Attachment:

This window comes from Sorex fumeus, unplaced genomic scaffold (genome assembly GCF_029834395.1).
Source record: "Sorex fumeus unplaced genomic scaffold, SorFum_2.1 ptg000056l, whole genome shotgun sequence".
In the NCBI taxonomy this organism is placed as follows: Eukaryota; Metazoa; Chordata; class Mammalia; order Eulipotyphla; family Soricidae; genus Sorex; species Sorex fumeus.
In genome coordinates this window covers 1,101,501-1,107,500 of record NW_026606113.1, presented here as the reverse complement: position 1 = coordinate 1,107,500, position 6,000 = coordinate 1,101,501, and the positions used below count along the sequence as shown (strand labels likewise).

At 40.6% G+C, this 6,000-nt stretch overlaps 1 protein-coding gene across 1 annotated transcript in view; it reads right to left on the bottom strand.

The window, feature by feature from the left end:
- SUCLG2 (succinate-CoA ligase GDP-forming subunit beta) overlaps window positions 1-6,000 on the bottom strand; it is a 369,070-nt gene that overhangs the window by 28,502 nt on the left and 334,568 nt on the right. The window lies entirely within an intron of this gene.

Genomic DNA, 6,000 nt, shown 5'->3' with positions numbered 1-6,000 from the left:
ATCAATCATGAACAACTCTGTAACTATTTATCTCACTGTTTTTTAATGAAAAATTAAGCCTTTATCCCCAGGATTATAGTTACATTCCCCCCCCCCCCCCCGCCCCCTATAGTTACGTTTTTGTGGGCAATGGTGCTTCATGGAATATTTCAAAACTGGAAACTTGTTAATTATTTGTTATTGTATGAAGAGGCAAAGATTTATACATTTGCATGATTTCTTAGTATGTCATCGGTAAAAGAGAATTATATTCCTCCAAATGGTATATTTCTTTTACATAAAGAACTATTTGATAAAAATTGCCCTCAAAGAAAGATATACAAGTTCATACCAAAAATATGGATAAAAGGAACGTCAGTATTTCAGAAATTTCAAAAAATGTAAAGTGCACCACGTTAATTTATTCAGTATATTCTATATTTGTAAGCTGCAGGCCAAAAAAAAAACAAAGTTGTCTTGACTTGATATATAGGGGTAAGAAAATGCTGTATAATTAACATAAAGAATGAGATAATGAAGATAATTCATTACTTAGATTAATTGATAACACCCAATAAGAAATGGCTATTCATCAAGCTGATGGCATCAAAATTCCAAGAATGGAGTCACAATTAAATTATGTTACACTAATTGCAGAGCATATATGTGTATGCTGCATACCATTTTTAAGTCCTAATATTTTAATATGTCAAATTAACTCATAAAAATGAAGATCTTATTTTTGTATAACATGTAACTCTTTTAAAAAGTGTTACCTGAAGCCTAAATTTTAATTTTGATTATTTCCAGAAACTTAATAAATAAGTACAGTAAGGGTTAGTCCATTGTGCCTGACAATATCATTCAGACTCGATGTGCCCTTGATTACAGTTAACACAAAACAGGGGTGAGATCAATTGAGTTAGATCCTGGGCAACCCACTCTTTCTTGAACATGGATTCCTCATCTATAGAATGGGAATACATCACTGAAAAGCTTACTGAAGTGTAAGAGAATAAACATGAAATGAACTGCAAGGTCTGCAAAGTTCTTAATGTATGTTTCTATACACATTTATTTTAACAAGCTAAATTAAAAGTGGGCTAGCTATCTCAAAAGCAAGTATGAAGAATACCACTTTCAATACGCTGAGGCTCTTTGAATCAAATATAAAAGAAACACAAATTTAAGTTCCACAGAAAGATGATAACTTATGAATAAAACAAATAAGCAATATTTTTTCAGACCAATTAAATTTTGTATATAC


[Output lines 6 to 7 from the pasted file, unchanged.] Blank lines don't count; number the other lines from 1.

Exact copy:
The window, feature by feature from the left end:
- SUCLG2 (succinate-CoA ligase GDP-forming subunit beta) overlaps window positions 1-6,000 on the bottom strand; it is a 369,070-nt gene that overhangs the window by 28,502 nt on the left and 334,568 nt on the right. The window lies entirely within an intron of this gene.